President MOABA: Mother Of All Bullshit Artists
Bombing as a "final solution" to problems has become a particularly evil aspect of American Exceptionalism. Mr. Trump is suddenly “presidential” because he’s killing "bad guys" en-mass by bombs. It's a major metaphor of power that will assuredly bite us in the ass somehow in the future. We all know by now that one American life can count for much more than the agony of the many anonymous lives we snuff out, out of sight, out of mind. As metaphor, one dead American may equal or even transcend a MOAB strike. After all, it was shock and awe and the US killing campaign in Anbar Province, Iraq, that spurred the pathology of ISIS in Sunni Iraq. As this new reactionary regime finds its footing, how long will the "resistance" hold out in the mainstream? One can only hope the political opposition finds and organizes its real grassroots power as the 2018 mid-term elections approach. It's hard to see much hope in a revolution.
Given the right-brain realities associated with the power of emotions, art and story, maybe it’s time to develop outright, open artistic hostility of the sort we've seen in oppressive regimes around the world. Street theater and art has always been at the barricades. In the United States, we do still have freedoms. True, they may be over-mythologized and contingent on having money and resources; but, still, this is not Soviet Russia or even Putin Russia. Murder isn't a tool of purging, here. Yet.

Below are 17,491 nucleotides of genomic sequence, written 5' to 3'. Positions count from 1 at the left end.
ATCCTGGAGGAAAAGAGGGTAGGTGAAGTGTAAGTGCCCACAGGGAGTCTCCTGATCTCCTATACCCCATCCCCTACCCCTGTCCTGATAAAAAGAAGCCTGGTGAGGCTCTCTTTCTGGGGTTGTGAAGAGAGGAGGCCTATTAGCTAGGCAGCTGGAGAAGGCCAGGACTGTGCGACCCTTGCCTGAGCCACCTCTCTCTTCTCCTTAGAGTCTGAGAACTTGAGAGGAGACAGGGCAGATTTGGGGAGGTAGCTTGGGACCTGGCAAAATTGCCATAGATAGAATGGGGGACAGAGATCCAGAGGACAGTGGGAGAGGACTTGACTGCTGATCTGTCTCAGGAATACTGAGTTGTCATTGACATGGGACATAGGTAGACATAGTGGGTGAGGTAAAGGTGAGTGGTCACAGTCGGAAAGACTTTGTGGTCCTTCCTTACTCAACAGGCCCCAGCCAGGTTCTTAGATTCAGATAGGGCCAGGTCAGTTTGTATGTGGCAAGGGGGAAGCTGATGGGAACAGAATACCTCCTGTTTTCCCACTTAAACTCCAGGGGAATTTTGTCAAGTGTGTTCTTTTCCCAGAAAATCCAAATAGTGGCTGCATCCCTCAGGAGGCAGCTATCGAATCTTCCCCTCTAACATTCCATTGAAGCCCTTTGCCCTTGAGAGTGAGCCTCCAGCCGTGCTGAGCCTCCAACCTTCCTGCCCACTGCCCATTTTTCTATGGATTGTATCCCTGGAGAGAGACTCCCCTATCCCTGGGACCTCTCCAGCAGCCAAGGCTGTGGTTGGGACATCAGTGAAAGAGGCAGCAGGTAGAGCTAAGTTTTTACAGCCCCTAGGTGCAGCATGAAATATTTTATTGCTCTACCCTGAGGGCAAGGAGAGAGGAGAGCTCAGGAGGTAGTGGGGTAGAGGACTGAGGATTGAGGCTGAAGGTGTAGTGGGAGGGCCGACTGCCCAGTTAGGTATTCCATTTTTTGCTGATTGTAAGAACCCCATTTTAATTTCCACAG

On one of my trips to El Salvador in the late 1980s, I had the privilege of sharing refreshments and papusas (tortillas stuffed with cheese and meat, a Salvadoran delicacy) with Lutheran Bishop Medardo Gomez. Weeks earlier, he had been snatched off the street by masked men in a car; he was beaten and humiliated as they drove him around the city. He thought he was a dead man. I will never forget the lesson this deeply human, humble man told us he'd learned from this episode. They scare you and intimidate you, expecting you to do the natural thing, to hide and keep silent. But the smart thing, he said, is to do the exact opposite: become as public as you can and make as much noise as you can. Raise the stakes of killing you. It was why he agreed to speak with me and my gringo friends. We had blue passports and maybe we knew US congressmen. The message was profound for me; it made me a better, stronger person facing the less violent, but equally exacerbating politics of North America.